For centuries, fishermen in Japan have been creating ink prints of fish and sea species in a practice known as Gyotaku (魚拓) or “fish rubbing” in English. Originally used to record catches or brag about them in front of others, Gyotaku later became a recognized art form. Now, a new study led by two Japanese biologists has found a new use for the fish prints as a research tool for examining marine biodiversity and tracking extinct species.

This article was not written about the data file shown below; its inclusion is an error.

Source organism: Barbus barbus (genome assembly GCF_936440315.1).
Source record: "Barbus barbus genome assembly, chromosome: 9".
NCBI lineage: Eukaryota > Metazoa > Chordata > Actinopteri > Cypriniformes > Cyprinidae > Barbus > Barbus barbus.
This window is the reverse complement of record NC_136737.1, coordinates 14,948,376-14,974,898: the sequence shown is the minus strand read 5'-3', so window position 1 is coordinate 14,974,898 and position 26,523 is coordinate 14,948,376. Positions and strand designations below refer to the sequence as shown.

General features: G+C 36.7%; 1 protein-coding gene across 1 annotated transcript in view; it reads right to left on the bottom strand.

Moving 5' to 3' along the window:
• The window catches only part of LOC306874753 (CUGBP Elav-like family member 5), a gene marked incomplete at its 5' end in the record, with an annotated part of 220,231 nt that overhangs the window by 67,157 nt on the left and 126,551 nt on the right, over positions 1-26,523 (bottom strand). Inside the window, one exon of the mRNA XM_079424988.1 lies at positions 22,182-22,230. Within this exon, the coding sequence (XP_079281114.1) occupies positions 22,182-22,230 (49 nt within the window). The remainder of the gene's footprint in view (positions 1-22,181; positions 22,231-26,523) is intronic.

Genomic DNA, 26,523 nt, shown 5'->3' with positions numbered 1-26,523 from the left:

Yusuke Miyazaki and Atsunobu Murase from the University of Miyazaki in southern Japan studied 261 samples of gyotaku collected from bait-and-tackle shops in local areas with threatened fish species.
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